Wordsworth’s speaker’s first thoughts when he sees and hears the solitary reaper working in a highland vale is whether he should stop or “gently pass.” The melancholy strains of her song arrest him, however, and he stands and listens to her.
Thus begins a quintessential Romantic poem. The song of the reaper makes her a part of nature, transcending her humanity. Her song is more beautiful than that of the nightingale. The narrator can’t make out the words, but can speculate about the bittersweet subject of her song. The young reaper becomes exalted above her station as a poor farm worker because of her sublime music.
After standing transfixed and listening, the speaker moves on. However, as he notes at the end of the poem, the memory of that moment sticks with him, providing him with repeated happiness and solace.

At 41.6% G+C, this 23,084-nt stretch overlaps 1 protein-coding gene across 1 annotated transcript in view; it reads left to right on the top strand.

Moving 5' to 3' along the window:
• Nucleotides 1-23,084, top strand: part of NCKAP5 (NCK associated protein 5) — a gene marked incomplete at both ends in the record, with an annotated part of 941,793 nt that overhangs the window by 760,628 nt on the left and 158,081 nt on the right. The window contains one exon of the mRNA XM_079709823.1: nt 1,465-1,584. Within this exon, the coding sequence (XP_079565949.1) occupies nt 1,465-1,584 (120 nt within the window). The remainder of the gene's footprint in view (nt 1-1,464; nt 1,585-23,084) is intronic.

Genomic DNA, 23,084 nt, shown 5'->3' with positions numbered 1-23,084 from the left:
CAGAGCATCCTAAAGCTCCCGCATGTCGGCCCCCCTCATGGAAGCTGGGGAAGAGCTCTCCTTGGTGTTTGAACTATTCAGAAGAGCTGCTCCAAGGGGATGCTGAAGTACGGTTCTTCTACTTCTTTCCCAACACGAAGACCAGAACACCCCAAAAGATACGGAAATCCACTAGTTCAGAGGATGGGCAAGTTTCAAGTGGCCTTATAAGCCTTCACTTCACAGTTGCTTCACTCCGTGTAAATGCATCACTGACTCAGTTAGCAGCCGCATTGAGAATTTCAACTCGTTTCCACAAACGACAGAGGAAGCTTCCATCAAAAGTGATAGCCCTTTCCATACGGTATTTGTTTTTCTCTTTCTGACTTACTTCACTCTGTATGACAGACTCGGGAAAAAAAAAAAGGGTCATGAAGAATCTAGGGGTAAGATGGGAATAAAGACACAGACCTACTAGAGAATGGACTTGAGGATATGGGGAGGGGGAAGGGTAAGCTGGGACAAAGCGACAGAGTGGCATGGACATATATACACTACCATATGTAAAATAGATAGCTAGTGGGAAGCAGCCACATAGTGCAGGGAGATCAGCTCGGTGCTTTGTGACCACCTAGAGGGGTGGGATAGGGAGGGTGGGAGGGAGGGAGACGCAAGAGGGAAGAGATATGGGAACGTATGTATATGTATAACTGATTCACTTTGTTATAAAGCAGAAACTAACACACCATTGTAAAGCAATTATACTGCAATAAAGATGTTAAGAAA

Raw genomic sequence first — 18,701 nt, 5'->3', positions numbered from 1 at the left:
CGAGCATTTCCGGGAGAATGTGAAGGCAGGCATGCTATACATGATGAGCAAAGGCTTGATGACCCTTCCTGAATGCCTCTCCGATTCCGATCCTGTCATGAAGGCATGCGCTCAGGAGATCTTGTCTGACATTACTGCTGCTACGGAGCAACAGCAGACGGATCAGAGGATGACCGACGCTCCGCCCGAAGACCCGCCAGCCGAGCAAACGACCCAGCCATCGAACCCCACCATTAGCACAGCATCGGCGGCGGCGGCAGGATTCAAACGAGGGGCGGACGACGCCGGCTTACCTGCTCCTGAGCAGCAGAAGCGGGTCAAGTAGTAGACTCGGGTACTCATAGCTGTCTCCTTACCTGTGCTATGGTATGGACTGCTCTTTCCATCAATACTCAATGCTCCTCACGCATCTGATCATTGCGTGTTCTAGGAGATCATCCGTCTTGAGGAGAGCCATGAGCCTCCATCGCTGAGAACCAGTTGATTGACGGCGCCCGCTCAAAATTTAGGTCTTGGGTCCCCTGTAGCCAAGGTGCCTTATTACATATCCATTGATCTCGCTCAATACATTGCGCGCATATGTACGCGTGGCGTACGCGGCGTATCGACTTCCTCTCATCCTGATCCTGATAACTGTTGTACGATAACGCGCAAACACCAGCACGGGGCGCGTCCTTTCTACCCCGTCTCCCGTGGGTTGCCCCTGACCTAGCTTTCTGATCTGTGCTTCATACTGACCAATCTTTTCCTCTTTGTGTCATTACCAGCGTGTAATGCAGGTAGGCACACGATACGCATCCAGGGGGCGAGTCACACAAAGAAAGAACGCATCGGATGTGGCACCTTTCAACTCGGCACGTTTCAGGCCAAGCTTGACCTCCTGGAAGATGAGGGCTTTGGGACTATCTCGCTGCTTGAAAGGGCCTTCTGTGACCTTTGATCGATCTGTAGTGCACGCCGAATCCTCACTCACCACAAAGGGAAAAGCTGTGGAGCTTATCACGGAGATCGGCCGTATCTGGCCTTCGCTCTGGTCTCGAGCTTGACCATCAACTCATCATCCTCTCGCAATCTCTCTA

The short poem achieves several Romantic goals: first, it expresses emotions recollected in tranquility. Second, it elevates and casts in a positive light the lives of simple working people, in this case a lone farm worker. Third, it speaks to the beauty and healing power of nature, implying that people are more sublime the more they approach a simple, natural state. Finally, it speaks to the power of recollection: the speaker’s simple but powerful experience continues to enrich his life.